Behind the Scenes of Cirque du Soleil's Newest Show in Sin City

Inside Cirque
Cirque du Soleil was established in Quebec City, Canada, in 1984 by lively, nomadic artists. Cirque is now based in Montreal and has grown into a colossal enterprise with many touring and resident shows. In 20 years, it has grown from 70 employees to 3,000, representing 40 nationalities and speaking 25 languages.


Cirque du Soleil is known for thrilling audience members of all ages with productions that don’t have storylines but feature specialty acts from acrobatics to contortionism. Now, Cirque is trying something new with , its first show to have a scripted plot. Created and directed by Robert Lepage, spins the epic tale of separated twins—a brother and sister—who are, interestingly, performed by two real-life sisters. Acrobatic performances, martial arts, puppetry and pyrotechnics help to tell the story of the twins’ death-defying journey to find each other.


Number Crunching
The 72 cast members, whose ages range from 19 to 62, worked with 18 creators, a 30-person production staff and 150 technicians for three years to construct an entire show that is under contract to run for at least 10 years at MGM Grand in Las Vegas. A price tag of $165 million makes not only the most expensive Cirque show to date, but also the priciest ever presented in Sin City. This is Cirque’s fourth permanent show in Las Vegas, along with O at Bellagio, Mystère at Treasure Island and Zumanity-Another Side of Cirque du Soleil at New York-New York Hotel & Casino.


KÀ’s theater, which already existed inside MGM Grand, had to be completely overhauled. Massive industrial- and Chinese-influenced balconies envelop the 2,000-seat theater, which contains a stage that rotates 360 degrees, cast-member-controlled cables, state-of-the-art projections and a 50-foot-long stage known as the “sand cliff” that turns from a sand-covered stage into a vertical wall and allows for some scenes to be viewed from an aerial perspective.

The Creative Team
Jacques Heim, who was offered the gig as ’s choreographer two and a half years ago, is also the artistic director of the L.A.–based dance company, Diavolo, which utilizes enormous structures and props. “I work with acrobats and different types of movers and dancers,” he says. “I’m not used to Cirque, but I’m used to this kind of process.” Heim adds that the normal interaction between the choreographer and the tumbling coach is much different in than in standard shows. “Usually, when there’s a trapeze or trampoline act, the coach puts the number together. Then the choreographer comes in and colors the act.” In , however, the coach doesn’t create the tumbling sequences beforehand, because the movement must follow the storyline. Instead, both the choreographer and the coach collaborate.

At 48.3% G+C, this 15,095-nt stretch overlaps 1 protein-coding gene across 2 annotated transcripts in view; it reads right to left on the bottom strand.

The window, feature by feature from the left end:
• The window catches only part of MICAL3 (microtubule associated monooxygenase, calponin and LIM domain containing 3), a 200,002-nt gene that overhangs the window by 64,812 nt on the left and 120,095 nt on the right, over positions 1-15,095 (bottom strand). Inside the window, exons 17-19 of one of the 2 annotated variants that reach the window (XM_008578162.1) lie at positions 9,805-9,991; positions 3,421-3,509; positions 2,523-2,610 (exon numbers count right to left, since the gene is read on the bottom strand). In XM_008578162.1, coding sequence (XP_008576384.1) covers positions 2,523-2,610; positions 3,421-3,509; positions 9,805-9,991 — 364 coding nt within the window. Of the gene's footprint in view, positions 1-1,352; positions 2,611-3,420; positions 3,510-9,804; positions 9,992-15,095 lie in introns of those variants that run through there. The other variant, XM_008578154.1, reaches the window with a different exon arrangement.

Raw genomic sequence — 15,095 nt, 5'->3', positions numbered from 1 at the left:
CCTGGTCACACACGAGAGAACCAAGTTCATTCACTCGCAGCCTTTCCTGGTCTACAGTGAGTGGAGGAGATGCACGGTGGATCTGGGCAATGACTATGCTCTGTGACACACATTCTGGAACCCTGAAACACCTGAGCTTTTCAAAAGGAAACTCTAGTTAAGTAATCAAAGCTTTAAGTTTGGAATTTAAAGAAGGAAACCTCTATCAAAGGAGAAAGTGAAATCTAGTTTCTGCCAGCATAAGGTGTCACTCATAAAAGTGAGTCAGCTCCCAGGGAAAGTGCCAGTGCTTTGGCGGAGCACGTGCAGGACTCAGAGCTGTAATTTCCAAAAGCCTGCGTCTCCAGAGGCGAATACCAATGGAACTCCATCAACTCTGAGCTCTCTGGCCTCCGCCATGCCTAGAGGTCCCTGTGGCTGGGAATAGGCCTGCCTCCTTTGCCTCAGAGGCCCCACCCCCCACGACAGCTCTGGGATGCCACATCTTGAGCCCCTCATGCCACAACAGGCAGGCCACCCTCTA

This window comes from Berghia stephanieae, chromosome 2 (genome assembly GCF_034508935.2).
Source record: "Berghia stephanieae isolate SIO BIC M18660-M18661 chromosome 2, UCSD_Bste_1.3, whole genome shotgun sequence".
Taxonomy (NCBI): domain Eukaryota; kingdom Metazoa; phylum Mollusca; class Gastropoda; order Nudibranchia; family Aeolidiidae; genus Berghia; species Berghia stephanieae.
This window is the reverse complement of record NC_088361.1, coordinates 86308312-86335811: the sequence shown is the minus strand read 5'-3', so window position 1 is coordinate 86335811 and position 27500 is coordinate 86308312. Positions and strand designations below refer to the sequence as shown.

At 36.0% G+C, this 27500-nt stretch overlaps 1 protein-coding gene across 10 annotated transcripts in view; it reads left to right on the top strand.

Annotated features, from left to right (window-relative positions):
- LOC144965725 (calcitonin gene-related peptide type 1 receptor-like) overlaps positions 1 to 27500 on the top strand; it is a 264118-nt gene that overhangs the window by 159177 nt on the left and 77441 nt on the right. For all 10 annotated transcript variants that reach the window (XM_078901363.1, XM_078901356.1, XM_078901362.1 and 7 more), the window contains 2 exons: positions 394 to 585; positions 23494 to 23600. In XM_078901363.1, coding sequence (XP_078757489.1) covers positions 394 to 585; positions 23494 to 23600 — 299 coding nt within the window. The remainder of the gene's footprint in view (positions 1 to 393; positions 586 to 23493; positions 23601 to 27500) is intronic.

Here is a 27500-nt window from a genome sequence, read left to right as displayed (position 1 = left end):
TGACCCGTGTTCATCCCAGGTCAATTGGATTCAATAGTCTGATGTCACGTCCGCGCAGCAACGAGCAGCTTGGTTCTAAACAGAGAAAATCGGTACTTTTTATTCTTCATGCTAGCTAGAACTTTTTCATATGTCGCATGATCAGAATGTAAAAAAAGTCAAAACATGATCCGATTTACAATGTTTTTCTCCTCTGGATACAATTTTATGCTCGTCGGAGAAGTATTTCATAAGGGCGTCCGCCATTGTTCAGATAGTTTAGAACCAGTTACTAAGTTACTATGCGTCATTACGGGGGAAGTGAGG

Performance Notes

  • Props: Performing in can be dangerous. “One false move and you can get in trouble,” Heim says. Large, heavy structures move in all directions, and the theater itself is foreboding due to its height and complexity.
  • The Look: continues the Cirque tradition of vibrant, flashy costumes and unique face paint, for which you “have to complete training,” explains assistant choreographer Dana Perri. For example, cast members make appointments with a makeup artist who applies makeup to one eye, after which the performer must repeat the process on the other eye. “You have lesson after lesson until they feel you’ve graduated,” she says.


Firsthand Knowledge
Julie Fotheringham, a graduate of UNLV’s dance program, performs three roles in , a schedule that isn’t uncommon to Cirque shows. As a spear-woman, archer and forest person, she has been surrounded by the set’s remarkable size and machinery 12 hours a day, six days a week since rehearsals started in October 2003.


“The apparatuses are different than anything anyone’s ever [used],” she says. And the technology used to create is so vast that neither she—nor the audience—can be clear on exactly what and how much goes on behind the curtain and under the stages. Performances have been delayed [due to] the technical side,” Fotheringham says, but with all the new technical effects, it’s not surprising that there would be a few kinks to work out along the way.

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